“We have met the enemy and he is us.”

  10. BIG THANKS to Sheila for wrapping the “Competition” in ideas and history. Some great ideas already suggested. Turn them into entries! Not looking for artistic skills, only brains and imagination.

  11. Good blog. post today. Just a few thoughts: memorials either commemorate those that died, or those that were victorious. Only one person was outright killed in this event and that was an attacker, so maybe in this case democracy was victorious.

    Maybe we create bronzed versions of the electoral collage ballot boxes?

  12. I find it one thing to have a statue of Robert E. Lee at Gettysburg, it was a battlefield where he commanded Confederate Troops. Statues of Confederate Generals and Politicians away from the battlefields is quite another. The way I look at it the Confederate Generals and Politicians were no different from Benedict Arnold- Traitors to the Union. The “Cause” of the Confederacy was the preservation of slavery.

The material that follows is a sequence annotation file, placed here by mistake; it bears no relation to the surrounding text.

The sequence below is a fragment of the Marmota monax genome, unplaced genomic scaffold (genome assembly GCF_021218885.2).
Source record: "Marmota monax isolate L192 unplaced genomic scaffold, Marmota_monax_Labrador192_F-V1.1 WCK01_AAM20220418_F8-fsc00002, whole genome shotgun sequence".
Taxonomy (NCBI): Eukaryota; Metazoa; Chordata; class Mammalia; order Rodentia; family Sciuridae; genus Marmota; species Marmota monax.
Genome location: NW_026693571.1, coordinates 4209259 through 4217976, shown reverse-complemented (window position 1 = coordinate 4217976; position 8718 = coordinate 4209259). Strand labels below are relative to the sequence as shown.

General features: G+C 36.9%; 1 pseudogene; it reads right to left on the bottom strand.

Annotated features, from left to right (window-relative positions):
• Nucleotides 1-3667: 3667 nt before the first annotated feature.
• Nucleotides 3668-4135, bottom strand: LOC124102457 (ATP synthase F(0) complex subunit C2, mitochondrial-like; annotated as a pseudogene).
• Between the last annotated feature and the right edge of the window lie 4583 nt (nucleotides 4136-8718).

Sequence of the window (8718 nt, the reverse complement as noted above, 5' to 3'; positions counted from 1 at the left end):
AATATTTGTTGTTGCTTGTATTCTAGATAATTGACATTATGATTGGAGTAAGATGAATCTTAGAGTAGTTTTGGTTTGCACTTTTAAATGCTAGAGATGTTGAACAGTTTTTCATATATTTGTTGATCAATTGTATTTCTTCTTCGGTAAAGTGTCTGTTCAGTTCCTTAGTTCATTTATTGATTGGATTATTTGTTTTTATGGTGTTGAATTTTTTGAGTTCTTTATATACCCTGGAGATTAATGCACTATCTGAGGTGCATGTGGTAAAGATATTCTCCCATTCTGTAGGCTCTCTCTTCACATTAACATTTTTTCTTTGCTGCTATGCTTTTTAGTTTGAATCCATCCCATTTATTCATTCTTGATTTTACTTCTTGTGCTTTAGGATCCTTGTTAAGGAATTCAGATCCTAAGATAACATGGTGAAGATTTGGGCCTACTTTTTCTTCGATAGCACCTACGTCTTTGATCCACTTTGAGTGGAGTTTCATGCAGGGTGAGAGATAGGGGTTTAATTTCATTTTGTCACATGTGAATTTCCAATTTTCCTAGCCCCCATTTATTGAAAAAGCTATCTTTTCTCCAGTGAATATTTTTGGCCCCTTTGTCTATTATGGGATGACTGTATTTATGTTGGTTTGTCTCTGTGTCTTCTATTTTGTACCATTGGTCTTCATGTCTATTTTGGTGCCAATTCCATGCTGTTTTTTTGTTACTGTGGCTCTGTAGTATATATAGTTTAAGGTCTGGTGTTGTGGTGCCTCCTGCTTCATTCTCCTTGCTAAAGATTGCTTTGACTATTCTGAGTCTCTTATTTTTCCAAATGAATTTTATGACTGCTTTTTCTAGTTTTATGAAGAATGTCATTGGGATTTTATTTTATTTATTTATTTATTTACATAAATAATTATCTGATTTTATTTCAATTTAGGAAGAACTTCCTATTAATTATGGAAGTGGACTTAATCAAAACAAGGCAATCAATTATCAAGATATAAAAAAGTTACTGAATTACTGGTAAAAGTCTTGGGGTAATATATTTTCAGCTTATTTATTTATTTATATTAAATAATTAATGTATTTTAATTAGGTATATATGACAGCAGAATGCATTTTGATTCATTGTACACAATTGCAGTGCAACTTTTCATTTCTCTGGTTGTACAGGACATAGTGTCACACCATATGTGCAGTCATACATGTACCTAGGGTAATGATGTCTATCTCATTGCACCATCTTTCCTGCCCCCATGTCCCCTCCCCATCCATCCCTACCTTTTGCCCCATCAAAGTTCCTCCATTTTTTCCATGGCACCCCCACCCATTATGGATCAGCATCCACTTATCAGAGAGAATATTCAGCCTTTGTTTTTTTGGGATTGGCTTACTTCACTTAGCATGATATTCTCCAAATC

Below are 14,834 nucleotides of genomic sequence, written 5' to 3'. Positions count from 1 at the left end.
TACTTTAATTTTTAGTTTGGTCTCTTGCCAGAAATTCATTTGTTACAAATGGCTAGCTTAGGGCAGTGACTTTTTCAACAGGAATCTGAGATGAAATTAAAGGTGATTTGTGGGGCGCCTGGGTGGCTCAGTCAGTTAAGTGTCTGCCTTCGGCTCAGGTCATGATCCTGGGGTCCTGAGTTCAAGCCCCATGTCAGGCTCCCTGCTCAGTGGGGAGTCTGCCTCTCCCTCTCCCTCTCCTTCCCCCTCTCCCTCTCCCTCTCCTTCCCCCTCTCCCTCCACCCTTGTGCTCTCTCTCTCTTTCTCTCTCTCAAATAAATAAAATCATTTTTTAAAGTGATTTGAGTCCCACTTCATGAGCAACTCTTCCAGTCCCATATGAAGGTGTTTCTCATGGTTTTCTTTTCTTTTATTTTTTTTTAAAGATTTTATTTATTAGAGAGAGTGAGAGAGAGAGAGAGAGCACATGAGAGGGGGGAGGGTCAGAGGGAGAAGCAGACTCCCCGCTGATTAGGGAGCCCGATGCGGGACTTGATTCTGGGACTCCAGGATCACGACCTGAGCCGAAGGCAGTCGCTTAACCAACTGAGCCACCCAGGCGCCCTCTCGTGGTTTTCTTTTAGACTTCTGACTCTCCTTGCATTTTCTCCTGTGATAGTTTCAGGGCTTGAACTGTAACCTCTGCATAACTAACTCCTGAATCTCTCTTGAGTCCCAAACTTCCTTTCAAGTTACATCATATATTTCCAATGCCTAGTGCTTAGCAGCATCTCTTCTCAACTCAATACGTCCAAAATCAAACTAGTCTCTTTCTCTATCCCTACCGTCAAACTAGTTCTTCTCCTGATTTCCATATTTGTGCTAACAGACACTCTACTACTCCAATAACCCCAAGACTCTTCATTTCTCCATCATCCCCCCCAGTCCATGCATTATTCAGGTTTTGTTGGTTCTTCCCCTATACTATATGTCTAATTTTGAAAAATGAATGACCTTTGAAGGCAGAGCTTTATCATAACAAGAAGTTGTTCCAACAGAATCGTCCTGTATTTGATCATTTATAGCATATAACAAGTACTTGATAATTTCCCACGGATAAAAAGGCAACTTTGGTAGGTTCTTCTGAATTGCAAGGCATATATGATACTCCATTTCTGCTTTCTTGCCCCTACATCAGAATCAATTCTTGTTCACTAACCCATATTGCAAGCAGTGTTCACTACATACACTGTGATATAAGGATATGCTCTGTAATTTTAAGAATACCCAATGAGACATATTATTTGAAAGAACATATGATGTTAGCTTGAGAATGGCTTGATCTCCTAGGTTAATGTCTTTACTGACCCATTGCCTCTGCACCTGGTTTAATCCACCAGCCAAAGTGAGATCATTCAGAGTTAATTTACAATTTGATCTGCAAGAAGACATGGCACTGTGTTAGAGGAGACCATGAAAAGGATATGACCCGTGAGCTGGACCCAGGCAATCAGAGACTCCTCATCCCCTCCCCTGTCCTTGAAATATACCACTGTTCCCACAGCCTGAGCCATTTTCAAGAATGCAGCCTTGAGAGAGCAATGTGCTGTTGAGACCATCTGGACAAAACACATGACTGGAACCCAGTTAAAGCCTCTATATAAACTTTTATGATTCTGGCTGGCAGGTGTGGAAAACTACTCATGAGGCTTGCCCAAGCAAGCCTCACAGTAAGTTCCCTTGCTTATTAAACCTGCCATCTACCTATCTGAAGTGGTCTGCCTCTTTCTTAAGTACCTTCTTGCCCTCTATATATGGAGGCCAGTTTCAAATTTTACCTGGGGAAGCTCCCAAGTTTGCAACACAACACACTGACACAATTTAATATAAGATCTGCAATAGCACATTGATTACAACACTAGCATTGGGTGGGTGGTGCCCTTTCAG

Our own American Taliban attacked the Capitol building. Our DC and Capitol Police bravely resisted instead of running. What exactly would appropriate to memorialize the DC and Capitol Police??

    Any memorial to the DC and Capitol Police would probably resisted by the New GOP as the context, the reason for the defense of the Capitol Building would have to be a part of the memorial, i.e., attempted coup by the Trumper’s.

  13. Monotonous, Benedict Arnold wasn’t anywhere near as bad as the Confederates. He did what he did because the Continental Congress had proven to him that they lacked the skills necessary to govern. He couldn’t imagine that the crown wouldn’t be a better option.